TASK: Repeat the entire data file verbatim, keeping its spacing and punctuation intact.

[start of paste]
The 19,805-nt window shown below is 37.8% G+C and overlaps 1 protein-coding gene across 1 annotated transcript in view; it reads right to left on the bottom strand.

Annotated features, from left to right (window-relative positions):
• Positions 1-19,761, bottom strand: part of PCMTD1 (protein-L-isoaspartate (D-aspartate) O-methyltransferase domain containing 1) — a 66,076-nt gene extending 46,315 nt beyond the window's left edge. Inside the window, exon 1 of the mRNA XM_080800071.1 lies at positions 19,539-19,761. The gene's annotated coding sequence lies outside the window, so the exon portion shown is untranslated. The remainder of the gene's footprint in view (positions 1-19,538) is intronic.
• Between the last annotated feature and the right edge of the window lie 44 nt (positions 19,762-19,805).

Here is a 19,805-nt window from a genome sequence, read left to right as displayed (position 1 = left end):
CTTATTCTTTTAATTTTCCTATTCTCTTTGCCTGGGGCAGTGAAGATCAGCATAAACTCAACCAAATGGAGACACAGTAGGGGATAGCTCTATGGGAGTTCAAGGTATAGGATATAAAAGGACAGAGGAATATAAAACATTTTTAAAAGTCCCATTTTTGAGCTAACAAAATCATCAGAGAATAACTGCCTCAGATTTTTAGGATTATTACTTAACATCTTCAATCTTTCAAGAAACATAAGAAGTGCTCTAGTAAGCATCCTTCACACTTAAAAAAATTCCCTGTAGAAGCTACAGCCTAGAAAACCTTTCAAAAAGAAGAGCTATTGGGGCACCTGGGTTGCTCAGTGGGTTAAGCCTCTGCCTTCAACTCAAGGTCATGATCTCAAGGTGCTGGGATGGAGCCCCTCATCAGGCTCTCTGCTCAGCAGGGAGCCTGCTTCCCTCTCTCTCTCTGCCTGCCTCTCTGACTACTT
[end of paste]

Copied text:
The 19,805-nt window shown below is 37.8% G+C and overlaps 1 protein-coding gene across 1 annotated transcript in view; it reads right to left on the bottom strand.

Annotated features, from left to right (window-relative positions):
• Positions 1-19,761, bottom strand: part of PCMTD1 (protein-L-isoaspartate (D-aspartate) O-methyltransferase domain containing 1) — a 66,076-nt gene extending 46,315 nt beyond the window's left edge. Inside the window, exon 1 of the mRNA XM_080800071.1 lies at positions 19,539-19,761. The gene's annotated coding sequence lies outside the window, so the exon portion shown is untranslated. The remainder of the gene's footprint in view (positions 1-19,538) is intronic.
• Between the last annotated feature and the right edge of the window lie 44 nt (positions 19,762-19,805).

Here is a 19,805-nt window from a genome sequence, read left to right as displayed (position 1 = left end):
CTTATTCTTTTAATTTTCCTATTCTCTTTGCCTGGGGCAGTGAAGATCAGCATAAACTCAACCAAATGGAGACACAGTAGGGGATAGCTCTATGGGAGTTCAAGGTATAGGATATAAAAGGACAGAGGAATATAAAACATTTTTAAAAGTCCCATTTTTGAGCTAACAAAATCATCAGAGAATAACTGCCTCAGATTTTTAGGATTATTACTTAACATCTTCAATCTTTCAAGAAACATAAGAAGTGCTCTAGTAAGCATCCTTCACACTTAAAAAAATTCCCTGTAGAAGCTACAGCCTAGAAAACCTTTCAAAAAGAAGAGCTATTGGGGCACCTGGGTTGCTCAGTGGGTTAAGCCTCTGCCTTCAACTCAAGGTCATGATCTCAAGGTGCTGGGATGGAGCCCCTCATCAGGCTCTCTGCTCAGCAGGGAGCCTGCTTCCCTCTCTCTCTCTGCCTGCCTCTCTGACTACTT